My head lay comfortably on the pillow of the ambulance stretcher as I looked out the window. My brown leather boots still dark and wet from the snow with the blue toe piece matching the circular “H” sticker on the rear window of the ambulance. Just beyond that I could still see the helicopter that was used to rescue me from the top of Mount Everest. This is the beginning of the end of my story to the top of the world but first I must tell you how it all began.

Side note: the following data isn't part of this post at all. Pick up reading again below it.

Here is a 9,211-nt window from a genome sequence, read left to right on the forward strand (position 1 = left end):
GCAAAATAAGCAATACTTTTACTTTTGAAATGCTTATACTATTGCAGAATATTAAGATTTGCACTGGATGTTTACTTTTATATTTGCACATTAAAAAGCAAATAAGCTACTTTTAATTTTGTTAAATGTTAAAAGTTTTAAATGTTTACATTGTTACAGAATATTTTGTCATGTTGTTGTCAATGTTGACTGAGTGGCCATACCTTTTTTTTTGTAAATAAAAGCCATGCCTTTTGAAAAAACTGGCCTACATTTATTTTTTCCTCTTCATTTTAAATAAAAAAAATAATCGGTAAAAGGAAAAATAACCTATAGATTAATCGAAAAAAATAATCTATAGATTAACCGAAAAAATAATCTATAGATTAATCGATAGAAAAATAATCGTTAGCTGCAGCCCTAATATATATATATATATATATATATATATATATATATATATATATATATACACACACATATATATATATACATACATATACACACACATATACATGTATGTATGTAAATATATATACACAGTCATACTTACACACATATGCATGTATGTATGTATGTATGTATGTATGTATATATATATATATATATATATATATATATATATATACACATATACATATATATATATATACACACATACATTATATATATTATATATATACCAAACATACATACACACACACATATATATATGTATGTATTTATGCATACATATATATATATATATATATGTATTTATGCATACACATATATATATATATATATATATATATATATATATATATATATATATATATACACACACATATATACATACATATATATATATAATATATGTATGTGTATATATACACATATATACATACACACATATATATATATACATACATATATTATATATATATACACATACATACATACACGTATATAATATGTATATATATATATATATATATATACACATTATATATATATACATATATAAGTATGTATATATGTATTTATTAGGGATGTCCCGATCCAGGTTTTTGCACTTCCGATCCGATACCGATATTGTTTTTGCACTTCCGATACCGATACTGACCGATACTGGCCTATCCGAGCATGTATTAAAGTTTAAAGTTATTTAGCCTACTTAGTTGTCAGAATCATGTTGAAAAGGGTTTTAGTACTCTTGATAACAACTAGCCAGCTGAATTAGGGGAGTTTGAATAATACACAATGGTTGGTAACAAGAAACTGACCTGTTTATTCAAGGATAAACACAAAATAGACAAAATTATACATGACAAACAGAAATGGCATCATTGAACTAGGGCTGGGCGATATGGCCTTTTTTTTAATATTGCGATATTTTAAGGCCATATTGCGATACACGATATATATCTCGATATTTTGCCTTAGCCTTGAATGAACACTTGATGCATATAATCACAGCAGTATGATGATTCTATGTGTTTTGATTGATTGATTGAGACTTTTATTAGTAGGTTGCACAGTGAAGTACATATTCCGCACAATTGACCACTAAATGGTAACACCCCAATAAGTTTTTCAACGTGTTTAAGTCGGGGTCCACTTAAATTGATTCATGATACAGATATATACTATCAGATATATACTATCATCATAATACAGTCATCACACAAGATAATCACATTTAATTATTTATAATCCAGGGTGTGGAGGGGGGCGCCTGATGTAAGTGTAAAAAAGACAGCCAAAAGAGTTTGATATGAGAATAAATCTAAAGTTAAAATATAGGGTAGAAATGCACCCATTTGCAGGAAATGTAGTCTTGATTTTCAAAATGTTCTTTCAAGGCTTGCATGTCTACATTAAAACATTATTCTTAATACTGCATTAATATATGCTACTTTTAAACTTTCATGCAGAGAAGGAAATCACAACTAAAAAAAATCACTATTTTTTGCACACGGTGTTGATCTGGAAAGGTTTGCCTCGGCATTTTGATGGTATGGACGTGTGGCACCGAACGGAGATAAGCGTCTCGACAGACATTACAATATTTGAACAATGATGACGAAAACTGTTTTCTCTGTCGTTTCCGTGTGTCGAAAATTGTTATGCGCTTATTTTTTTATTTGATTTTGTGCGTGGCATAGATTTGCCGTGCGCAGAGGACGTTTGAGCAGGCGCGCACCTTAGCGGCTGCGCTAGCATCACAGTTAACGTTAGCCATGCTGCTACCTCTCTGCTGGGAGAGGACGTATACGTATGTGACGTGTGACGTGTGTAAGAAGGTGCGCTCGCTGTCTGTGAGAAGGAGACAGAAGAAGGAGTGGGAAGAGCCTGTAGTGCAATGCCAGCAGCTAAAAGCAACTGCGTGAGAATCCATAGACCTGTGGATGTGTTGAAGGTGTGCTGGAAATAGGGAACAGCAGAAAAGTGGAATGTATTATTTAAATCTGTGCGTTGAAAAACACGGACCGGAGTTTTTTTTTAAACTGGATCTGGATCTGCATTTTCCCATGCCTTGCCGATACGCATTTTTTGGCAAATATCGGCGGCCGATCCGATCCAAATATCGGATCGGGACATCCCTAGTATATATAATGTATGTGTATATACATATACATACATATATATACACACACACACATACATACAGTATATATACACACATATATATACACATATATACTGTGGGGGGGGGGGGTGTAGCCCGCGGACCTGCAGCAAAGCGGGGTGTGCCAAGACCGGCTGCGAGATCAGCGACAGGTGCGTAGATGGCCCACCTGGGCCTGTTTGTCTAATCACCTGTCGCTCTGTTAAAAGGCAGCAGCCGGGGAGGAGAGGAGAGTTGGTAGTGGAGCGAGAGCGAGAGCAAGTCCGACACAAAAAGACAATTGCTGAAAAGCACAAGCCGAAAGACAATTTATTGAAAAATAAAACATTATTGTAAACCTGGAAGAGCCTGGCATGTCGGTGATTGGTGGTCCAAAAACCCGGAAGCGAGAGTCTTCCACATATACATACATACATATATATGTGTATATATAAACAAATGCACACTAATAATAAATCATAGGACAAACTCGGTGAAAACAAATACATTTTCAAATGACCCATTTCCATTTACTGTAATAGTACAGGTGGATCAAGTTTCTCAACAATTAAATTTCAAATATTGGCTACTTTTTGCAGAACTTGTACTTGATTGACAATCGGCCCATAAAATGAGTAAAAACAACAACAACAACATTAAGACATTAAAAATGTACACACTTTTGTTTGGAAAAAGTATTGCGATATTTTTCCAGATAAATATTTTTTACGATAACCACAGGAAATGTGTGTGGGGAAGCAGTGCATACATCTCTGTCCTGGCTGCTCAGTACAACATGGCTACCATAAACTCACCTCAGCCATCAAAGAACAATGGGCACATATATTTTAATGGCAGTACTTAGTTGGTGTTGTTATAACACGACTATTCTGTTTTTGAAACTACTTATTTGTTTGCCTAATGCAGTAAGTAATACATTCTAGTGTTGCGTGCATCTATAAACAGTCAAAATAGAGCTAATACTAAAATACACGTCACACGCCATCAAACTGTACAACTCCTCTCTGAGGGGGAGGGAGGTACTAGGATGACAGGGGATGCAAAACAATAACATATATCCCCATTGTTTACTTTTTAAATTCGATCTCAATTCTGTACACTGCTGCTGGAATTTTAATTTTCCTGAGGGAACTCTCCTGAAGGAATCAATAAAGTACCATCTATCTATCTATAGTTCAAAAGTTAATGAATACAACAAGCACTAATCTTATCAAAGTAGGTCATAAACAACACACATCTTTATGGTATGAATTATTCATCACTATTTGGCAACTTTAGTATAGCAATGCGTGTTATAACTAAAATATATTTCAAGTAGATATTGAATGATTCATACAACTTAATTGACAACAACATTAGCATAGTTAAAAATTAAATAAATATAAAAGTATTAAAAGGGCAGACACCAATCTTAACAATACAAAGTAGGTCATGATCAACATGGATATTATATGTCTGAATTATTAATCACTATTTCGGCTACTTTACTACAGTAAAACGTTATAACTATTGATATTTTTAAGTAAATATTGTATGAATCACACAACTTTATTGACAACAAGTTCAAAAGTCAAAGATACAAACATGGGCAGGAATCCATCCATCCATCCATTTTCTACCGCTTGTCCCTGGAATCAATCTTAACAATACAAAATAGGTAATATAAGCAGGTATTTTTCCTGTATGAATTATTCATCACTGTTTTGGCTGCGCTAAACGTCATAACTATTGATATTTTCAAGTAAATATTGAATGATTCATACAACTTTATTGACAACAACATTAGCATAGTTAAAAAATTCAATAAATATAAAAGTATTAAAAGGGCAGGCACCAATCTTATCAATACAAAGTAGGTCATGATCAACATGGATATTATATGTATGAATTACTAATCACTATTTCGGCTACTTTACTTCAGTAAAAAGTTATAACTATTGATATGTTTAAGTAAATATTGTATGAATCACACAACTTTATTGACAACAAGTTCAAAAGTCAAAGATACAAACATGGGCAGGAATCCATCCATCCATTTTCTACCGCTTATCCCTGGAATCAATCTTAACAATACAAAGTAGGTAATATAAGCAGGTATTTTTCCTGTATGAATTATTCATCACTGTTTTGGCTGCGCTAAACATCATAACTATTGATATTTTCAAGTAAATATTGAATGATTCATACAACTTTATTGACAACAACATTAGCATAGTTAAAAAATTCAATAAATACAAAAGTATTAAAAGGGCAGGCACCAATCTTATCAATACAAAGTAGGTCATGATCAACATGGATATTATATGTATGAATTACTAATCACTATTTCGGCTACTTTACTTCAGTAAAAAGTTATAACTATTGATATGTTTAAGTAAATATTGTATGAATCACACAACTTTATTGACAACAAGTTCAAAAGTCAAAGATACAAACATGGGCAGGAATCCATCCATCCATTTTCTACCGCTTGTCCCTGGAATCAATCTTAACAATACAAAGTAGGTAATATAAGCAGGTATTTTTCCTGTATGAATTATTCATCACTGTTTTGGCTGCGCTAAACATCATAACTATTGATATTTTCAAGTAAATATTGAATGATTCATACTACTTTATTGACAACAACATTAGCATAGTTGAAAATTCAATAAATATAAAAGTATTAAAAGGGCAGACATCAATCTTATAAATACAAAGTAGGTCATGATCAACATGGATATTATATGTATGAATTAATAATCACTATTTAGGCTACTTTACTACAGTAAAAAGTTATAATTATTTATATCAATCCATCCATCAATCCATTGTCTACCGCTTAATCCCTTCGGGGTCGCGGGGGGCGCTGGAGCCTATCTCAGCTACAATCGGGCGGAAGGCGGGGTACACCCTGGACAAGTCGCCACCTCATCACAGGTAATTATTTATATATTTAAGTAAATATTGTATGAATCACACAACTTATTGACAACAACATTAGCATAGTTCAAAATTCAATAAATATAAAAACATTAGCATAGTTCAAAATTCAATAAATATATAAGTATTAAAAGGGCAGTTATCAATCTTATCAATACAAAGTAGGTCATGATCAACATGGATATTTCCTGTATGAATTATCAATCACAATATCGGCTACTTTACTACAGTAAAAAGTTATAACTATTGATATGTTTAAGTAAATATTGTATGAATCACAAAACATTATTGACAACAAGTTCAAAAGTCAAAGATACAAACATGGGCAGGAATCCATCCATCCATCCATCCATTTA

The decision to travel the world and learn as much as I could from people I thought could teach me something real and valuable was well underway. My flights were booked to Nepal to teach English to Buddhist monks and in return I could learn about Buddhism, meditation and positive living. As I began to learn more about Nepal the first thing that always came up was the Himalayas and the infamous ‘Mount Everest’ the highest peak in the world at a staggering 8,848 meters or 29,029 feet. Being the brash person I am I figured, well if I’m going to Nepal may as well climb up that thing. The decision was slightly inspired by my best friend an equally wonderful, special sort of jackass who decided to bike ride across the entire United States with zero training. He made it, had an amazing time and raised some money for charity, way to go Joel Hayhoe, I never doubted you for a second. I figured if he could do something like that then I could certainly get up Mount Everest, after all I’m supposed to be the athlete of the two of us.